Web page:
NEW YORK – After an attack on Israel by Hamas and subsequent retaliation by Israel has left more than 1,300 people dead and thousands more injured, the U.S. bishops’ conference has called for a cessation of violence from all sides, and for Catholics in the U.S. to pray for peace.
“May all who love the Holy Land seek to bring about among all the parties engaged in the fighting a cessation of violence, respect for civilian populations and the release of hostages,” said Bishop David Malloy of Rockford, chair of the USCCB International Peace and Justice Committee chairman.
“As we pray urgently for peace, we recall especially all the families and individuals suffering from these events,” Malloy continued in the Oct. 8 statement. “We call on the faithful, and all people of good will to not grow weary and to continue to pray for peace in the land Our Lord, the Prince of Peace, called home.”
On Oct. 7, the Palestinian group Hamas launched a surprise attack on Israel that included both a land and air offensive. The assault began at dawn on the Jewish holiday of Simchat Torah, and marked the 50th anniversary of the assault launched by Egyptian and Syrian forces in 1973 during the Jewish holiday of Yom Kippur in a bid to retrieve territory Israel obtained during a brief war in 1967.
In a recorded message late on Oct. 8, Israeli Defense Forces spokesman Jonathon Conricus said about 700 people were killed and 2,100 wounded in the attacks in Israel. Israel struck the Gaza Strip – home to 2.3 million Palestinians – in response to the Hamas attack. Palestinian officials have said that more than 500 people have been killed, and more than 2,900 people have been injured.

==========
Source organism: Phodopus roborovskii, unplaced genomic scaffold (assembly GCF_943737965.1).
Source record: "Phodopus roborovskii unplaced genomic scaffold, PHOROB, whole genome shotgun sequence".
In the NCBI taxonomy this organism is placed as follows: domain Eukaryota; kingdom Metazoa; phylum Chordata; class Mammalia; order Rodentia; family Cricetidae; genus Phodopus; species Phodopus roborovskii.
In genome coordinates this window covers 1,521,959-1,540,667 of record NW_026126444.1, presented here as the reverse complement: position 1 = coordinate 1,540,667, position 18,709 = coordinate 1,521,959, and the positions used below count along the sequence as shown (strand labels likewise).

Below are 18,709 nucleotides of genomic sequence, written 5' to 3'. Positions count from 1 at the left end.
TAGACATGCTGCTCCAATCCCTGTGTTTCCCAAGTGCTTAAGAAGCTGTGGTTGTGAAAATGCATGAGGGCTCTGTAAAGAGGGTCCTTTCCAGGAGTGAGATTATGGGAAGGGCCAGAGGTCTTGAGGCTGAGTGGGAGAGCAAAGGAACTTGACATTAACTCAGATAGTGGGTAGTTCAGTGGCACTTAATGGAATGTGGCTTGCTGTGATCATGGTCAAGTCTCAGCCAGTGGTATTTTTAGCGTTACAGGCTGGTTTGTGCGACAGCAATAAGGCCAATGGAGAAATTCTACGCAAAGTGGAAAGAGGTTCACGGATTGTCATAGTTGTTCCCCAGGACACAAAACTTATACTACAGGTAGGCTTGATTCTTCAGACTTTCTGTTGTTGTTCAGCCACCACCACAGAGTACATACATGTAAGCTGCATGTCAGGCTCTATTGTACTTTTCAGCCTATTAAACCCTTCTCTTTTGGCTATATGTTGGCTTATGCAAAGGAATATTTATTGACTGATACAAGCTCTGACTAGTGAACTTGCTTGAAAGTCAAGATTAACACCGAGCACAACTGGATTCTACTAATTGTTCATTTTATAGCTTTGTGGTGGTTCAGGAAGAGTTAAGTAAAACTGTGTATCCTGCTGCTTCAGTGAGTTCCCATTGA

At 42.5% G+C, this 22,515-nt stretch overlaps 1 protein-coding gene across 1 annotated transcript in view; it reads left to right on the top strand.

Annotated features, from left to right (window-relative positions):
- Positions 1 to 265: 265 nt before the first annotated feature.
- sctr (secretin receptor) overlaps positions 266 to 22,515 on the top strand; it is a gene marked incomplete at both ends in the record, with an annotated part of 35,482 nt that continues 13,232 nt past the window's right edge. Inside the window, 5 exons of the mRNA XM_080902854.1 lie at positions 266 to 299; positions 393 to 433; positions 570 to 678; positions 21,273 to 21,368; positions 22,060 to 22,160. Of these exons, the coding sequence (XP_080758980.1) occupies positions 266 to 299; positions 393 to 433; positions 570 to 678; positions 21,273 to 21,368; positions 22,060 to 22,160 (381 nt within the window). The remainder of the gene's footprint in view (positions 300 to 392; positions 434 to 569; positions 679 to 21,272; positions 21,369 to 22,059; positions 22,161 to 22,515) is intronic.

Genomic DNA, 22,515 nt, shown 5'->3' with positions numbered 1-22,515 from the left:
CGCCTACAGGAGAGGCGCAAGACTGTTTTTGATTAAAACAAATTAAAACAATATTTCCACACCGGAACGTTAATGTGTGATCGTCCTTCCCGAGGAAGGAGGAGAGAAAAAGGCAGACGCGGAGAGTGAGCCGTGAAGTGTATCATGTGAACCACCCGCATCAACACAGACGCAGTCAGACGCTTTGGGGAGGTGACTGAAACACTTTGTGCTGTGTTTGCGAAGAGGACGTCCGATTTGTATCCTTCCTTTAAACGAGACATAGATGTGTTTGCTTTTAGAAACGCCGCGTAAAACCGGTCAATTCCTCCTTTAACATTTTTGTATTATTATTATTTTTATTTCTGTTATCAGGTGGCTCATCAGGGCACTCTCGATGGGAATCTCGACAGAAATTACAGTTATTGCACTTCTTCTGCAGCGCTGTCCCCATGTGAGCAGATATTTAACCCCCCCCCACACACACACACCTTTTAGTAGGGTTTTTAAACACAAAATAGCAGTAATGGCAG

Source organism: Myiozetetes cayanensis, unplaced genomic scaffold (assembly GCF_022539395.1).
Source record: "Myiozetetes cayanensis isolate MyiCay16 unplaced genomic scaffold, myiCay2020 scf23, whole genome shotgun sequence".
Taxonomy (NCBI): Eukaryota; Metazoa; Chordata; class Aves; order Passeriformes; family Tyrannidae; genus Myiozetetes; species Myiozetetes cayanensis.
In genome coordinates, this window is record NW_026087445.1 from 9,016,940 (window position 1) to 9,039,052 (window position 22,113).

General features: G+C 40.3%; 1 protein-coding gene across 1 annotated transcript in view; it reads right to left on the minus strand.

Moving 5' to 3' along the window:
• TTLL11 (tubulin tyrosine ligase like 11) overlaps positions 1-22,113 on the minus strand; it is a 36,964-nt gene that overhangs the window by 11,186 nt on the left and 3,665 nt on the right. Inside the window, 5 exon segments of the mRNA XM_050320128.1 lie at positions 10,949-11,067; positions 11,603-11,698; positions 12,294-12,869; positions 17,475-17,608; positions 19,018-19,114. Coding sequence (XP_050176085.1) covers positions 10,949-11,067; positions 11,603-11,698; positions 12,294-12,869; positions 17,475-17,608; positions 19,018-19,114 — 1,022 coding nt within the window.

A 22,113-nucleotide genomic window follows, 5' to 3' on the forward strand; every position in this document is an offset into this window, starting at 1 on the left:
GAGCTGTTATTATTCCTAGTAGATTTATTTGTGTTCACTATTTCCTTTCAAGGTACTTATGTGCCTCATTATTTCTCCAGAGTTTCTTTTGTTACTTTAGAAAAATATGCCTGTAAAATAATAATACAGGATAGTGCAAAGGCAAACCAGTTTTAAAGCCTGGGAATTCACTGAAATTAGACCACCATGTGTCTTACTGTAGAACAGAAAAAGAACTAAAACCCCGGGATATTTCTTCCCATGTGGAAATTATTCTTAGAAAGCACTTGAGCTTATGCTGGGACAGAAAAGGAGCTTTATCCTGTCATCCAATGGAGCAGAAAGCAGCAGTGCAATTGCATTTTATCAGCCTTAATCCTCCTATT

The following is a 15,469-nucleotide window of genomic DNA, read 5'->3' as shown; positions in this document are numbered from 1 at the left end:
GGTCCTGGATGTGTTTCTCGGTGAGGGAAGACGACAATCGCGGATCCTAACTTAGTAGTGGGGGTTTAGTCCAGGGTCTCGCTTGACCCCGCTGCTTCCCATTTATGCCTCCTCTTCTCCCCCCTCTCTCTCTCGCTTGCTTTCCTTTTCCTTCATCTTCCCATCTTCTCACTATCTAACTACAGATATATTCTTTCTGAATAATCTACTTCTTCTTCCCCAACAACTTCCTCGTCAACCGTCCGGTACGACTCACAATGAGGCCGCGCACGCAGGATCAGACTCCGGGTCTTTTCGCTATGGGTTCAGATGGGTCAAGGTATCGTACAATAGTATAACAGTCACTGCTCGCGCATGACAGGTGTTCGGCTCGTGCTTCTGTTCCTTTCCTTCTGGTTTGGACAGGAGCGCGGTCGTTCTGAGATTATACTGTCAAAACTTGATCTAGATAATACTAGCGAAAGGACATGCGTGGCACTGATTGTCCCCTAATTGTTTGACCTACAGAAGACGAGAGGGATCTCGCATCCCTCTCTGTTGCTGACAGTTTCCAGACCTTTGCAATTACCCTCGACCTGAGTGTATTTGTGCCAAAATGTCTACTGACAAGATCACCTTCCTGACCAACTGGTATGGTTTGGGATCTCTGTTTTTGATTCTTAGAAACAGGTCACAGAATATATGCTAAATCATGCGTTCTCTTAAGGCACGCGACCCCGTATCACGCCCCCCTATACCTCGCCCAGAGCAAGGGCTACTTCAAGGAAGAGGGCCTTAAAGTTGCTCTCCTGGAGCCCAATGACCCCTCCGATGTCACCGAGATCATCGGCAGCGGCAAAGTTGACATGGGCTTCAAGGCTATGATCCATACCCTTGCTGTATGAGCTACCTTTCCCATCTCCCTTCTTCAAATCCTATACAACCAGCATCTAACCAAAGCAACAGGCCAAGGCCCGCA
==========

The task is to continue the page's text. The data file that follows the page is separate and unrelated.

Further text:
Early on Oct. 8, President Joe Biden spoke on the phone with Prime Minister Benjamin Netanyahu of Israel, where he “expressed deep sympathy for all those missing, wounded, and killed, and pledged his full support for the Government and people of Israel,” according to a readout of the call. The president also told Netanyahu that “additional assistance for the Israeli Defense forces is now on its way to Israel with more to follow over the coming days,” the readout states.
After the Hamas attack began on Oct. 7, Biden called it “unconscionable,” and made it clear that the United States stands with Israel. He also issued a warning to other adversaries of Israel.
“Let me say this as clearly as I can: This is not a moment for any party hostile to Israel to exploit these attacks to seek advantage,” Biden said. “The world is watching.”
Malloy said the violence has increased threats to the Status Quo of the Holy Places among Jews, Muslims, and Christians “further dimming any hope for peace.”
“The world is once again shocked and horrified by the outbreak of ferocious violence in the Holy Land,” Malloy said.
“I join with Pope Francis in his call for peace and his condemnation of this widespread outbreak of violence,” Malloy said. “As he stated in his Sunday audience, ‘May the attacks and weaponry cease. Please! And let it be understood that terrorism and war do not lead to any resolutions, but only to the death and suffering of so many innocent people.’”
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